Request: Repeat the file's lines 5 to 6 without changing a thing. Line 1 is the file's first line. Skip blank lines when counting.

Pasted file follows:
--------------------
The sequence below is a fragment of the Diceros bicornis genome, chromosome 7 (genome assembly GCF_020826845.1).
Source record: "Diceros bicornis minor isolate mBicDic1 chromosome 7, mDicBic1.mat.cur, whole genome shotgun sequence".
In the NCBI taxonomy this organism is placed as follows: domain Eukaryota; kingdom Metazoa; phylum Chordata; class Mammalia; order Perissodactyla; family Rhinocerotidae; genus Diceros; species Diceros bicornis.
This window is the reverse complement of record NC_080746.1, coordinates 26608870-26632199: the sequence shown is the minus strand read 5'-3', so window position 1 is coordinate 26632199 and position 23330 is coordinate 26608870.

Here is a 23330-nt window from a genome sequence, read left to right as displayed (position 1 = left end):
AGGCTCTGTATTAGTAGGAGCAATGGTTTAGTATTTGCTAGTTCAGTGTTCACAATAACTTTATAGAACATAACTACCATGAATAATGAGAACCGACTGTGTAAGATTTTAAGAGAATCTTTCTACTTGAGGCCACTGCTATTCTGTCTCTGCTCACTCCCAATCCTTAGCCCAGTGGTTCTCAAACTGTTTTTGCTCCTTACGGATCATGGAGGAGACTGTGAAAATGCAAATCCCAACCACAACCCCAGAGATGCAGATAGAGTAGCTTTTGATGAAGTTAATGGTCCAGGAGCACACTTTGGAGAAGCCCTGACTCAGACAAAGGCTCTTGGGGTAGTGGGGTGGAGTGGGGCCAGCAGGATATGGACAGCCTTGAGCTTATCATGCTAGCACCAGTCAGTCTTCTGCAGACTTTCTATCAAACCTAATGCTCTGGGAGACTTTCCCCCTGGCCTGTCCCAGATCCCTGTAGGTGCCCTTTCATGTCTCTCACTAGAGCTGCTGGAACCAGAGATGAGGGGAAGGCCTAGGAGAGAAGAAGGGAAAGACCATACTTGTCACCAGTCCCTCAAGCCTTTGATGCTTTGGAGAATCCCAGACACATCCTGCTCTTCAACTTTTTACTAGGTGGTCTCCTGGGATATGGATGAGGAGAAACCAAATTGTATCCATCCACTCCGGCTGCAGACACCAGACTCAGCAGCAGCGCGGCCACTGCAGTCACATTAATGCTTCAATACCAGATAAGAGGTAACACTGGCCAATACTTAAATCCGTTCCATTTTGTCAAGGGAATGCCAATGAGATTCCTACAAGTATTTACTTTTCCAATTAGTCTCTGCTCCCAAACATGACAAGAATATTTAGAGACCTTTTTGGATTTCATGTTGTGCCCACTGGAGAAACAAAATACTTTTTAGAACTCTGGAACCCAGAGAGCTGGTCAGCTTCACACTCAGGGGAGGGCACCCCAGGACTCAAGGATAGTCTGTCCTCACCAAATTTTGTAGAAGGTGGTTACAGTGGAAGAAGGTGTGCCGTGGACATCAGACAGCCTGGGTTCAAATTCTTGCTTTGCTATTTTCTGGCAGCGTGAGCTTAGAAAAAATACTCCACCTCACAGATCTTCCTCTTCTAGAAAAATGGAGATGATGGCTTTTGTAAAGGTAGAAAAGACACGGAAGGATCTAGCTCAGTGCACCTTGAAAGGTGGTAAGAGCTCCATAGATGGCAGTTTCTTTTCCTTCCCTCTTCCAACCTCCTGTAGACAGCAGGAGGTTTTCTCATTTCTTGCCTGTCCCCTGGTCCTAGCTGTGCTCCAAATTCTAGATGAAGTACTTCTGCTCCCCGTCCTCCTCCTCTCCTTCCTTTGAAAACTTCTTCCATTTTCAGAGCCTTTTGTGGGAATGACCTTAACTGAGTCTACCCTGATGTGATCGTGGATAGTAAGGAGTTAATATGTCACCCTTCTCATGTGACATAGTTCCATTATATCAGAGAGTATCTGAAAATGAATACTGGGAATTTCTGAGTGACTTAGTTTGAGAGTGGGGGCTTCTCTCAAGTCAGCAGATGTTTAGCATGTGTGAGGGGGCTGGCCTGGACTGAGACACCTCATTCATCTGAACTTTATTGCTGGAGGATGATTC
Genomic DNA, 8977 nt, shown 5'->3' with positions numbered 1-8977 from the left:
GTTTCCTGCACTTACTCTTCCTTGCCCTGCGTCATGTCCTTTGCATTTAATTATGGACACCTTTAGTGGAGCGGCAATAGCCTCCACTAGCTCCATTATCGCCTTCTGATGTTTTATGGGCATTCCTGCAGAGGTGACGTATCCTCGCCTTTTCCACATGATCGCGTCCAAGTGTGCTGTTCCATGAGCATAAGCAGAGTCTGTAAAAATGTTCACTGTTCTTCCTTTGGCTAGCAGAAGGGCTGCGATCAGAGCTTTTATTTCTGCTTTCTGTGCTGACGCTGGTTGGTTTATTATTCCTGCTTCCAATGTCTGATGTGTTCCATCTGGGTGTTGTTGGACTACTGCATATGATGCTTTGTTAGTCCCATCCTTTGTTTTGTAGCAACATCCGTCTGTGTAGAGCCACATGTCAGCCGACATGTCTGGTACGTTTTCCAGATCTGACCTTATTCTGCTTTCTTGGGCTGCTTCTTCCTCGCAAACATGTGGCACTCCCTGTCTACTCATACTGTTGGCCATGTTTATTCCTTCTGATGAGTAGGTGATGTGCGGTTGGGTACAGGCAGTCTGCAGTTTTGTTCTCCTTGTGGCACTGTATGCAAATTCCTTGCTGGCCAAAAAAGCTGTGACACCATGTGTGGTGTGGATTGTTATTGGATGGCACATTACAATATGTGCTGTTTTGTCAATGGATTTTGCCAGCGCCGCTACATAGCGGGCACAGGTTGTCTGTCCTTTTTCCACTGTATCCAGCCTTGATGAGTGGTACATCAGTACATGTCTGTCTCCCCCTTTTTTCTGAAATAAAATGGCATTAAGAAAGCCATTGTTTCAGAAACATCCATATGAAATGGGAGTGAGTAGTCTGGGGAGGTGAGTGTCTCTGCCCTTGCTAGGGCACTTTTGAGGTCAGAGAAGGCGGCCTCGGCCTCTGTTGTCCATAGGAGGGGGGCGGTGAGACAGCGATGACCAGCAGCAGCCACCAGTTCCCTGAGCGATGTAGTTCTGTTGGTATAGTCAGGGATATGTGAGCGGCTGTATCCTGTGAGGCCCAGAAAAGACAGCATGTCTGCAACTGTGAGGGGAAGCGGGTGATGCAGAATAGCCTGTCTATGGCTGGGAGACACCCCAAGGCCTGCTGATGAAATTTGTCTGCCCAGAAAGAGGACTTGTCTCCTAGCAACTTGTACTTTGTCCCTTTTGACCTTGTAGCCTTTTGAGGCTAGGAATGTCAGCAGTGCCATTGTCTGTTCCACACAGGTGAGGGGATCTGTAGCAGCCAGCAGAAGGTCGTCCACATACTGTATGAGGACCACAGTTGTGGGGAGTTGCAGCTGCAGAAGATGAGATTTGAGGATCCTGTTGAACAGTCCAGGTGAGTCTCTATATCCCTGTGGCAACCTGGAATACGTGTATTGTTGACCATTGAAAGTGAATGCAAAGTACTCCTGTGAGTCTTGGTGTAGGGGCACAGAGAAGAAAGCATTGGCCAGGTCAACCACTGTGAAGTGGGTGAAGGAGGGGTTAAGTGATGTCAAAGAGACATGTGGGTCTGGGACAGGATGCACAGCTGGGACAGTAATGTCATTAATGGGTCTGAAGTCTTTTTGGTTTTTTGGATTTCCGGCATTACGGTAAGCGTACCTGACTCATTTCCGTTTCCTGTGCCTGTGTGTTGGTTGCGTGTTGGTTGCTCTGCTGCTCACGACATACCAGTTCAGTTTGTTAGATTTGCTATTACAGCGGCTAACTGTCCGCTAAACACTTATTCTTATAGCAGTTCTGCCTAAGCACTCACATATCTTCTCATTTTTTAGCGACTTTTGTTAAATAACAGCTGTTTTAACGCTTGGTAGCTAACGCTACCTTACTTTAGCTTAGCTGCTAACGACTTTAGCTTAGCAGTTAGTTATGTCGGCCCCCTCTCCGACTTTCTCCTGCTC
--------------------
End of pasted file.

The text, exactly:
Here is a 23330-nt window from a genome sequence, read left to right as displayed (position 1 = left end):
AGGCTCTGTATTAGTAGGAGCAATGGTTTAGTATTTGCTAGTTCAGTGTTCACAATAACTTTATAGAACATAACTACCATGAATAATGAGAACCGACTGTGTAAGATTTTAAGAGAATCTTTCTACTTGAGGCCACTGCTATTCTGTCTCTGCTCACTCCCAATCCTTAGCCCAGTGGTTCTCAAACTGTTTTTGCTCCTTACGGATCATGGAGGAGACTGTGAAAATGCAAATCCCAACCACAACCCCAGAGATGCAGATAGAGTAGCTTTTGATGAAGTTAATGGTCCAGGAGCACACTTTGGAGAAGCCCTGACTCAGACAAAGGCTCTTGGGGTAGTGGGGTGGAGTGGGGCCAGCAGGATATGGACAGCCTTGAGCTTATCATGCTAGCACCAGTCAGTCTTCTGCAGACTTTCTATCAAACCTAATGCTCTGGGAGACTTTCCCCCTGGCCTGTCCCAGATCCCTGTAGGTGCCCTTTCATGTCTCTCACTAGAGCTGCTGGAACCAGAGATGAGGGGAAGGCCTAGGAGAGAAGAAGGGAAAGACCATACTTGTCACCAGTCCCTCAAGCCTTTGATGCTTTGGAGAATCCCAGACACATCCTGCTCTTCAACTTTTTACTAGGTGGTCTCCTGGGATATGGATGAGGAGAAACCAAATTGTATCCATCCACTCCGGCTGCAGACACCAGACTCAGCAGCAGCGCGGCCACTGCAGTCACATTAATGCTTCAATACCAGATAAGAGGTAACACTGGCCAATACTTAAATCCGTTCCATTTTGTCAAGGGAATGCCAATGAGATTCCTACAAGTATTTACTTTTCCAATTAGTCTCTGCTCCCAAACATGACAAGAATATTTAGAGACCTTTTTGGATTTCATGTTGTGCCCACTGGAGAAACAAAATACTTTTTAGAACTCTGGAACCCAGAGAGCTGGTCAGCTTCACACTCAGGGGAGGGCACCCCAGGACTCAAGGATAGTCTGTCCTCACCAAATTTTGTAGAAGGTGGTTACAGTGGAAGAAGGTGTGCCGTGGACATCAGACAGCCTGGGTTCAAATTCTTGCTTTGCTATTTTCTGGCAGCGTGAGCTTAGAAAAAATACTCCACCTCACAGATCTTCCTCTTCTAGAAAAATGGAGATGATGGCTTTTGTAAAGGTAGAAAAGACACGGAAGGATCTAGCTCAGTGCACCTTGAAAGGTGGTAAGAGCTCCATAGATGGCAGTTTCTTTTCCTTCCCTCTTCCAACCTCCTGTAGACAGCAGGAGGTTTTCTCATTTCTTGCCTGTCCCCTGGTCCTAGCTGTGCTCCAAATTCTAGATGAAGTACTTCTGCTCCCCGTCCTCCTCCTCTCCTTCCTTTGAAAACTTCTTCCATTTTCAGAGCCTTTTGTGGGAATGACCTTAACTGAGTCTACCCTGATGTGATCGTGGATAGTAAGGAGTTAATATGTCACCCTTCTCATGTGACATAGTTCCATTATATCAGAGAGTATCTGAAAATGAATACTGGGAATTTCTGAGTGACTTAGTTTGAGAGTGGGGGCTTCTCTCAAGTCAGCAGATGTTTAGCATGTGTGAGGGGGCTGGCCTGGACTGAGACACCTCATTCATCTGAACTTTATTGCTGGAGGATGATTC